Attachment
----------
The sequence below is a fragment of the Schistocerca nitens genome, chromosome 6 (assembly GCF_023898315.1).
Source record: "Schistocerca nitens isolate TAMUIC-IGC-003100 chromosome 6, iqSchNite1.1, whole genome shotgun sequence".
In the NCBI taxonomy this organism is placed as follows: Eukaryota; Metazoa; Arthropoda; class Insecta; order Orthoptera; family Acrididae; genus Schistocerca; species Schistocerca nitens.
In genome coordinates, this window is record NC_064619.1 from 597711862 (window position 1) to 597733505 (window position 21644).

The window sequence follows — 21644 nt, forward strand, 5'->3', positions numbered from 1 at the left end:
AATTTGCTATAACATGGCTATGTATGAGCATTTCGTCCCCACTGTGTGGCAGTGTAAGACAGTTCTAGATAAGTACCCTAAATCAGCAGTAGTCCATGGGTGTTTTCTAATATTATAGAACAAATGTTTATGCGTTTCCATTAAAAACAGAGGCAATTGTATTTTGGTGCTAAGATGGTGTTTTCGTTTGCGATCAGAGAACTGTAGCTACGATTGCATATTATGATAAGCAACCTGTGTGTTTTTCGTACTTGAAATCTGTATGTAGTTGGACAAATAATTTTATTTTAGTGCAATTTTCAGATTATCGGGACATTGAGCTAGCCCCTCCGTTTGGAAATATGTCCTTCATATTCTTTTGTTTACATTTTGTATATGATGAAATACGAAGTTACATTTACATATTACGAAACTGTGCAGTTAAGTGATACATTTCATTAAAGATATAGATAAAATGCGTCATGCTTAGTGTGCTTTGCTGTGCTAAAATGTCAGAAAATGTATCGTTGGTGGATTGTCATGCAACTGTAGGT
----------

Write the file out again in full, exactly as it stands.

The sequence below is a fragment of the Schistocerca nitens genome, chromosome 6 (assembly GCF_023898315.1).
Source record: "Schistocerca nitens isolate TAMUIC-IGC-003100 chromosome 6, iqSchNite1.1, whole genome shotgun sequence".
In the NCBI taxonomy this organism is placed as follows: Eukaryota; Metazoa; Arthropoda; class Insecta; order Orthoptera; family Acrididae; genus Schistocerca; species Schistocerca nitens.
In genome coordinates, this window is record NC_064619.1 from 597711862 (window position 1) to 597733505 (window position 21644).

The window sequence follows — 21644 nt, forward strand, 5'->3', positions numbered from 1 at the left end:
AATTTGCTATAACATGGCTATGTATGAGCATTTCGTCCCCACTGTGTGGCAGTGTAAGACAGTTCTAGATAAGTACCCTAAATCAGCAGTAGTCCATGGGTGTTTTCTAATATTATAGAACAAATGTTTATGCGTTTCCATTAAAAACAGAGGCAATTGTATTTTGGTGCTAAGATGGTGTTTTCGTTTGCGATCAGAGAACTGTAGCTACGATTGCATATTATGATAAGCAACCTGTGTGTTTTTCGTACTTGAAATCTGTATGTAGTTGGACAAATAATTTTATTTTAGTGCAATTTTCAGATTATCGGGACATTGAGCTAGCCCCTCCGTTTGGAAATATGTCCTTCATATTCTTTTGTTTACATTTTGTATATGATGAAATACGAAGTTACATTTACATATTACGAAACTGTGCAGTTAAGTGATACATTTCATTAAAGATATAGATAAAATGCGTCATGCTTAGTGTGCTTTGCTGTGCTAAAATGTCAGAAAATGTATCGTTGGTGGATTGTCATGCAACTGTAGGT